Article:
Lia: Are you planning on submitting your films to any independent film festivals?

gough: Not really, there are too many rules and stuff like that, I’m not the kind of guy who is into rules. I just like to do my own thing. So I make my films, put them on the website, and people can just download them. With my documentary about disability and mental health, I did try to enter it into one or two film festivals, but there are a lot of politics when it comes to that sort of stuff. It just turned into a big hassle, to be honest, at the end of the day I just couldn’t be bothered. So I thought, “You know what? I’m just going to release my own work, do my thing my own way, and hope for the best.”

Lia: I saw some books on your website. What is your involvement? Are you writing them?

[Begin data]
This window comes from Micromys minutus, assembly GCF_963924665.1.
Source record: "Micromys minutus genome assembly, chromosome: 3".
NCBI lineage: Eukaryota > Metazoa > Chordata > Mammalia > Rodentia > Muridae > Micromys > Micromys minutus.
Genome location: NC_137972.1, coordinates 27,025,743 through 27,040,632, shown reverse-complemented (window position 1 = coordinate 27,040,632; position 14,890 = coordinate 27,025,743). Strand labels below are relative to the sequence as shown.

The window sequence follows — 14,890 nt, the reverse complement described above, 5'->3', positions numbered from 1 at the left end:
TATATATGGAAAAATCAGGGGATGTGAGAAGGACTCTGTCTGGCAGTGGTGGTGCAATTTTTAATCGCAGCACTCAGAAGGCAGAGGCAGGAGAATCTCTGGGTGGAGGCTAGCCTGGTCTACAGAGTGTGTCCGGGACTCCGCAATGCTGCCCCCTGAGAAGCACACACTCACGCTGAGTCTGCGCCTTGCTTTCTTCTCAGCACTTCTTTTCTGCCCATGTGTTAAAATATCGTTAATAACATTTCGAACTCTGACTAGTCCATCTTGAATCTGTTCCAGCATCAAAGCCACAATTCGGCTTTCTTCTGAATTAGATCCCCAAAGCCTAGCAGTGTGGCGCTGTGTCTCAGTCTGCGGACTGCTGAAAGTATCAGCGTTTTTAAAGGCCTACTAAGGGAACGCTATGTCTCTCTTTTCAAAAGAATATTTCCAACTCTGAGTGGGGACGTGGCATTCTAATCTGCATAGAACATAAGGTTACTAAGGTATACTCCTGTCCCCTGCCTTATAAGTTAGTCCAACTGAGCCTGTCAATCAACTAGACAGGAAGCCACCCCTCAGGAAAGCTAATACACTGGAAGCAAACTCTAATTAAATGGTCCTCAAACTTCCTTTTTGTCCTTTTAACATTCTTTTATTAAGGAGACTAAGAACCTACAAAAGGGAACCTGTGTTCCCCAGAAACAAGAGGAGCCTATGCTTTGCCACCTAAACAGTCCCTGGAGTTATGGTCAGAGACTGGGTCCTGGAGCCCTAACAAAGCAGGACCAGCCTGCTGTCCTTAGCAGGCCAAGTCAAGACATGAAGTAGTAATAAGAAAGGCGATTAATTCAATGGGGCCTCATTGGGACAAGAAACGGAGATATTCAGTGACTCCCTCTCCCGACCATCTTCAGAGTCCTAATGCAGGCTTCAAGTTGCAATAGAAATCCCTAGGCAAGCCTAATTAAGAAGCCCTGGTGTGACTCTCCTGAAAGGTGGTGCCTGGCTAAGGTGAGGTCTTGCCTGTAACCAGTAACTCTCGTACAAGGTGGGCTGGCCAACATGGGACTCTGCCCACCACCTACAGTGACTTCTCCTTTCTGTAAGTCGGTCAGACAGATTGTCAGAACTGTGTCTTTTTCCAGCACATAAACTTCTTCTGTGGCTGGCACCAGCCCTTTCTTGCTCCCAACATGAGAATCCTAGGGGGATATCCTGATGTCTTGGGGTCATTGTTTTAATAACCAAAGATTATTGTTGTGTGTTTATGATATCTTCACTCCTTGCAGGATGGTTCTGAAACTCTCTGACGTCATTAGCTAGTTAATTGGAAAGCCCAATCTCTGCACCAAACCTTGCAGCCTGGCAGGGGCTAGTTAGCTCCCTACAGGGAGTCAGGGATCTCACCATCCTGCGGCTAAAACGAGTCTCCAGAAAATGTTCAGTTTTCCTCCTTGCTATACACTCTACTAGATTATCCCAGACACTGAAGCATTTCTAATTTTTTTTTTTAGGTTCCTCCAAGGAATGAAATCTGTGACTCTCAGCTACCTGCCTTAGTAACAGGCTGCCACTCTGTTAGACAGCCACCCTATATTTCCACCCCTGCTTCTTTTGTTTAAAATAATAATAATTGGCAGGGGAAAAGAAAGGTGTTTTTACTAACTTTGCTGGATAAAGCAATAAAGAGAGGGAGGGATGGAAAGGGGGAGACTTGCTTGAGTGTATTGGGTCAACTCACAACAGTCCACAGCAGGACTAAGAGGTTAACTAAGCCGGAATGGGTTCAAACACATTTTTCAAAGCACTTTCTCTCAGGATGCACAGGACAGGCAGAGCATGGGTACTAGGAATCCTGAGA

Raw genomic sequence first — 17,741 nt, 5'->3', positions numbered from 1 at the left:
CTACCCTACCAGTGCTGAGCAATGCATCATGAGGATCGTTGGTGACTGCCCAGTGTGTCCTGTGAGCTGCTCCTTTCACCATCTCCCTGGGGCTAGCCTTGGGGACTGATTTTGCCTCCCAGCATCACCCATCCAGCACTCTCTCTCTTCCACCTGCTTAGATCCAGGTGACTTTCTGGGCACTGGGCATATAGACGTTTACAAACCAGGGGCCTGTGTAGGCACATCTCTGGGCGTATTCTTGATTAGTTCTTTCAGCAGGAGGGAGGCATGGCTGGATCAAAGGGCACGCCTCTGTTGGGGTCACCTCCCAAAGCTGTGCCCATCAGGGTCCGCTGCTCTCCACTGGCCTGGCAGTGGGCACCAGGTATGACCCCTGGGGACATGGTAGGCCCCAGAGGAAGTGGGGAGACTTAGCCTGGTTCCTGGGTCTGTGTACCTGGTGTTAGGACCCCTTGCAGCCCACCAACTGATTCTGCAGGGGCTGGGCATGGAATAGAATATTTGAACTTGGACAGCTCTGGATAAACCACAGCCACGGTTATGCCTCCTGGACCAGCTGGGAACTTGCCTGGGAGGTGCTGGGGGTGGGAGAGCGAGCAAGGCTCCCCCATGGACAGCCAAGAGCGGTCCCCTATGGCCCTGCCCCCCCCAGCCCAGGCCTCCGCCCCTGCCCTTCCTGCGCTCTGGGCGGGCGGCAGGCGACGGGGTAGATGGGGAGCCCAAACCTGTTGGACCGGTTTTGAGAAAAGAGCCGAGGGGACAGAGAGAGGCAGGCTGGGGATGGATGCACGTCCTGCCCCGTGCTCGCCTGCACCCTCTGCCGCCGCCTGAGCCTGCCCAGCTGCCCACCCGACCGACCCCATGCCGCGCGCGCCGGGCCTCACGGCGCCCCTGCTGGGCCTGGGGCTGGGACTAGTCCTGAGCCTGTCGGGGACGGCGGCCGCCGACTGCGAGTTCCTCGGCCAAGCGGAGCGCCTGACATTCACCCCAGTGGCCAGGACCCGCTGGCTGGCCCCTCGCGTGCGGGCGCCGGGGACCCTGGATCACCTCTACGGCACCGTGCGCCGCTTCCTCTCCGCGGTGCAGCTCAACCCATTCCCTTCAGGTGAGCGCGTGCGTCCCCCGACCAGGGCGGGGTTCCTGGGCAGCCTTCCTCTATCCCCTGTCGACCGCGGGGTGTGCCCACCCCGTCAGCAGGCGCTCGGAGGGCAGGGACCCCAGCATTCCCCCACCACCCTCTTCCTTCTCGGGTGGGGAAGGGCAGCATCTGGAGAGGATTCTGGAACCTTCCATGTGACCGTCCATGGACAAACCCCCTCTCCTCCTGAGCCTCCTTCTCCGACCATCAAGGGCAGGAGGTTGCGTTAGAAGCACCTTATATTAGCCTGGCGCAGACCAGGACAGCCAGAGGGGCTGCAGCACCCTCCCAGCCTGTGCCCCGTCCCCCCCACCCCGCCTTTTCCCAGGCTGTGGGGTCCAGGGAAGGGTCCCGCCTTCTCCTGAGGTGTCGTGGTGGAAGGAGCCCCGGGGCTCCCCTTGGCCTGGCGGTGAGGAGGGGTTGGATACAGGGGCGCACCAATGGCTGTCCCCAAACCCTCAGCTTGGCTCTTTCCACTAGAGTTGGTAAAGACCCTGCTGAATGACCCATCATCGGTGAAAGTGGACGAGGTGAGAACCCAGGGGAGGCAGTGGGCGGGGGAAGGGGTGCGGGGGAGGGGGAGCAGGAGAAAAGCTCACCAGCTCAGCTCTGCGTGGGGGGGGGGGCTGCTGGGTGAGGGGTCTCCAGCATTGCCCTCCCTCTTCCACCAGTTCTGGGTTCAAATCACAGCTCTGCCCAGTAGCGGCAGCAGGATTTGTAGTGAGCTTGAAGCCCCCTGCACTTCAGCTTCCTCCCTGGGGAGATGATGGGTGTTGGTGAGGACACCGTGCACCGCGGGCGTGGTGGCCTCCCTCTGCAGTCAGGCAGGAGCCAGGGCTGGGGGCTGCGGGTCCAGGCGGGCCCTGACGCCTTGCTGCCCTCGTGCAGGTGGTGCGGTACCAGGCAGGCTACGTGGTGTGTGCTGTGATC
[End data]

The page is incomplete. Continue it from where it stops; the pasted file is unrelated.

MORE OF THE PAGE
gough: Yeah. I like to be as diverse as possible, so on the website we’ve got four books, which I’ve written. We’ve got seven audio downloads, which I wrote and produced, and that’s with me and other actors doing the voiceovers, plus 12 films. With the films, there is the documentary, which I mentioned earlier, and then 11 short films. And of the short films, the last thing we’ve done is a series of seven mini chat shows with The Tonight Show kind of a setup where I interview a famous person. It’s a fake person, but there is a famous rock star, a famous movie star, and a famous politician. Each episode runs for 20 minutes. That was the last project we finished.

Lia: That’s fun. How often do you do that?

gough: As often as I can. I was joking with one of my production crew the other day saying, if I had the financing, we’d be doing one of these every two weeks, because I’d do as many as I absolutely can. The first thing I do after I finish writing the script is cast the film. So from the time we begin casting to finishing the final edit, is about an eight-week time frame.